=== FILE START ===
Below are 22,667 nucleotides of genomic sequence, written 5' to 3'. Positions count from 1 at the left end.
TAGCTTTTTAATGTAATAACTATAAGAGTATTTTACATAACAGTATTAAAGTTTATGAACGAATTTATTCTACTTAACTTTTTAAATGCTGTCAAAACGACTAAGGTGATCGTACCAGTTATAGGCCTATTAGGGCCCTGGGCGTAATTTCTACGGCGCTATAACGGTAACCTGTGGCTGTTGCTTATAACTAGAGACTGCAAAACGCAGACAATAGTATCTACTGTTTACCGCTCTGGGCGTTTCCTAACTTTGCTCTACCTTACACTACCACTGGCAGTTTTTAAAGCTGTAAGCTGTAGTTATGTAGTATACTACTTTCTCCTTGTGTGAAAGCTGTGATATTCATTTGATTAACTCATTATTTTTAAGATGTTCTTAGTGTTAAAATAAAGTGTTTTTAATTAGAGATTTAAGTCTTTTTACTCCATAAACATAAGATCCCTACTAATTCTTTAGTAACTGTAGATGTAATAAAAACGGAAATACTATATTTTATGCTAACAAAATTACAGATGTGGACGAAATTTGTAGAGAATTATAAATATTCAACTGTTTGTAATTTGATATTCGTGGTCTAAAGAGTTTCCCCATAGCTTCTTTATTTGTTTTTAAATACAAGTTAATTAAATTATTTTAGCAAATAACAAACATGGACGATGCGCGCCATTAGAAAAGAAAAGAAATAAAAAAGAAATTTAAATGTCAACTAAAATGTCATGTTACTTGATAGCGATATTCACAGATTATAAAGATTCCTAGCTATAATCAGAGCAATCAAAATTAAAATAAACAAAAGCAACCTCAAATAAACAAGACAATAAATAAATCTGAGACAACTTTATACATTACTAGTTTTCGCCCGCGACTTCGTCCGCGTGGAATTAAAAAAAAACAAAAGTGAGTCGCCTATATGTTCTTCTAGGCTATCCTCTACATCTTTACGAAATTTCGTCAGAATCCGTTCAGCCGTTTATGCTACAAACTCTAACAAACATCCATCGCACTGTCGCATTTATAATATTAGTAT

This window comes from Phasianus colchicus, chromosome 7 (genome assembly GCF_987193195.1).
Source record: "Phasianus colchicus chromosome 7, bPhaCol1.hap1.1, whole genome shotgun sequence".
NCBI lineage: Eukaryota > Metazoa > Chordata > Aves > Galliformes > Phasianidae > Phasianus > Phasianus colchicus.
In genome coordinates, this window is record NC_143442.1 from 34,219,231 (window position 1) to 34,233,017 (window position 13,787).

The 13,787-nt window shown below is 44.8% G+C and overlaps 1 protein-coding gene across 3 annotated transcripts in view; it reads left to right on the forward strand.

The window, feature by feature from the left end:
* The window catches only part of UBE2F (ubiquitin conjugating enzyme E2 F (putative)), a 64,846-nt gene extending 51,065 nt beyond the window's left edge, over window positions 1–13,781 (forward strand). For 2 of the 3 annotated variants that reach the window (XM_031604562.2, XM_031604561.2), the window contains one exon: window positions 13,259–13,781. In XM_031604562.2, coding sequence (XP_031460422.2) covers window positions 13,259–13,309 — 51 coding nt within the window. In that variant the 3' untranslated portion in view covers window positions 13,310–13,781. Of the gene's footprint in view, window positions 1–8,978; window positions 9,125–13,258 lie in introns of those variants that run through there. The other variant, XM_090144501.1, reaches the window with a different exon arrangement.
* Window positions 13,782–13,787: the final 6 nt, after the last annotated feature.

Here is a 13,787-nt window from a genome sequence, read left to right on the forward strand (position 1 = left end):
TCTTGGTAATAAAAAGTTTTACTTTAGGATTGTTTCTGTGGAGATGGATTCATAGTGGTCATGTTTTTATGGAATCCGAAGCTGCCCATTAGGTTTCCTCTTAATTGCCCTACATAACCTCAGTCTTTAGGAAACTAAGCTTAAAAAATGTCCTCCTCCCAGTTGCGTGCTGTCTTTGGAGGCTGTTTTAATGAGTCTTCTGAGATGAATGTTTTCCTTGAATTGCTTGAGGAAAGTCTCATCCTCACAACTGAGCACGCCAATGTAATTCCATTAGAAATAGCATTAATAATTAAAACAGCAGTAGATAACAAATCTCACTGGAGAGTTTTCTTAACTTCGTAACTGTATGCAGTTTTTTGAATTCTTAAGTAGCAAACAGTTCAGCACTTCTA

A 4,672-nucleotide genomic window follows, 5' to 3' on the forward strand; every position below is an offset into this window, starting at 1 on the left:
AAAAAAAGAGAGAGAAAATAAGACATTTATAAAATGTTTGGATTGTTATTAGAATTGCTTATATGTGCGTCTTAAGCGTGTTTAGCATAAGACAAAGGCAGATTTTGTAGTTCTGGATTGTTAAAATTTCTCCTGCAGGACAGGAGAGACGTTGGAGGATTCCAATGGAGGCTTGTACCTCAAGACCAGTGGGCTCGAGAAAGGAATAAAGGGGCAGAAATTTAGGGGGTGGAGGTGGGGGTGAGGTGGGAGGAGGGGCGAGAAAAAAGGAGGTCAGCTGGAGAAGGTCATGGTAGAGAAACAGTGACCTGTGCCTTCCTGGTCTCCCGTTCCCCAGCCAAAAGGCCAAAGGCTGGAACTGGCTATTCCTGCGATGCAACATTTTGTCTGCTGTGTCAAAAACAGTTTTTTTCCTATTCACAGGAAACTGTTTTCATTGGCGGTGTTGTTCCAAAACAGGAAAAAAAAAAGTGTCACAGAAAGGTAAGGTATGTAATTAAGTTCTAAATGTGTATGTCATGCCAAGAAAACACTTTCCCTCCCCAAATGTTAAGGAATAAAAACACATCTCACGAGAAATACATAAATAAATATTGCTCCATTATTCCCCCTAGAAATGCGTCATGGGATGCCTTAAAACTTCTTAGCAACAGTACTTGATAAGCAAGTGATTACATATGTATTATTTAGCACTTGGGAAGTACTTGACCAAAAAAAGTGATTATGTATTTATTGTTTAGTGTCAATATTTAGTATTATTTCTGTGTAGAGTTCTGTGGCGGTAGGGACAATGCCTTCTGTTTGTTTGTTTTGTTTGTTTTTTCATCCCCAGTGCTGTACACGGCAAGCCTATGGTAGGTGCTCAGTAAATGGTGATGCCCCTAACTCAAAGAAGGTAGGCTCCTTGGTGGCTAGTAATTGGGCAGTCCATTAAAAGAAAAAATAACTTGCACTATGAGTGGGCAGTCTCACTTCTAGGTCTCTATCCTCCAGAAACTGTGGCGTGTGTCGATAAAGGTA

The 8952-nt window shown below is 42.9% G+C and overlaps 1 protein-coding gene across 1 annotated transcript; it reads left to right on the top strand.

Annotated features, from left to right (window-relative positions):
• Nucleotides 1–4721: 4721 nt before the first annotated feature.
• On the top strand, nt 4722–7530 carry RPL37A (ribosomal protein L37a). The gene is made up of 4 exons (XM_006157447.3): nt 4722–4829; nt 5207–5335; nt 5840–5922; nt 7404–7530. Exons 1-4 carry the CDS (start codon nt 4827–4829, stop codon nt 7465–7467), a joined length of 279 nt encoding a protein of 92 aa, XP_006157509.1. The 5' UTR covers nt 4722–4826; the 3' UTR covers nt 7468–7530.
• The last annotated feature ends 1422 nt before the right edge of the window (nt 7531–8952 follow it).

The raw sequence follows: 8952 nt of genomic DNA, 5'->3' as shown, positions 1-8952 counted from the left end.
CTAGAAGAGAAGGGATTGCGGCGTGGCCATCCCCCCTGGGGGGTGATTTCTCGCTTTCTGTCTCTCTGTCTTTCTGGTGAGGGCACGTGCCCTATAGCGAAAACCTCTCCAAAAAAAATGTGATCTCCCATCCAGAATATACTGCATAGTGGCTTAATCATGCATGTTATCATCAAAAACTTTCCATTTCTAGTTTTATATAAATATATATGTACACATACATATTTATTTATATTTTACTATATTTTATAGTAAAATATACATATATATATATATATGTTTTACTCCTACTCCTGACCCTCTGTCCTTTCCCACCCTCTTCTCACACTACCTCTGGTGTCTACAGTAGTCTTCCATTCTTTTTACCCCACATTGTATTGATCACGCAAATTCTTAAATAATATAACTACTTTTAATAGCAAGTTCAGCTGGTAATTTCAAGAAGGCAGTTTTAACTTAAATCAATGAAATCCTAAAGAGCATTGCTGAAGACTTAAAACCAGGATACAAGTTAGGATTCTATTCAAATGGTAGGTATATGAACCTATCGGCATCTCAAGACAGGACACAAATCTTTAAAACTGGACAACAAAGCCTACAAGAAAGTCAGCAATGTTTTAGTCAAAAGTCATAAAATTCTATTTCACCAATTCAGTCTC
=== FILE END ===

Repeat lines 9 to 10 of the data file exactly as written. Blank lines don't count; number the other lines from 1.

* The window catches only part of UBE2F (ubiquitin conjugating enzyme E2 F (putative)), a 64,846-nt gene extending 51,065 nt beyond the window's left edge, over window positions 1–13,781 (forward strand). For 2 of the 3 annotated variants that reach the window (XM_031604562.2, XM_031604561.2), the window contains one exon: window positions 13,259–13,781. In XM_031604562.2, coding sequence (XP_031460422.2) covers window positions 13,259–13,309 — 51 coding nt within the window. In that variant the 3' untranslated portion in view covers window positions 13,310–13,781. Of the gene's footprint in view, window positions 1–8,978; window positions 9,125–13,258 lie in introns of those variants that run through there. The other variant, XM_090144501.1, reaches the window with a different exon arrangement.
* Window positions 13,782–13,787: the final 6 nt, after the last annotated feature.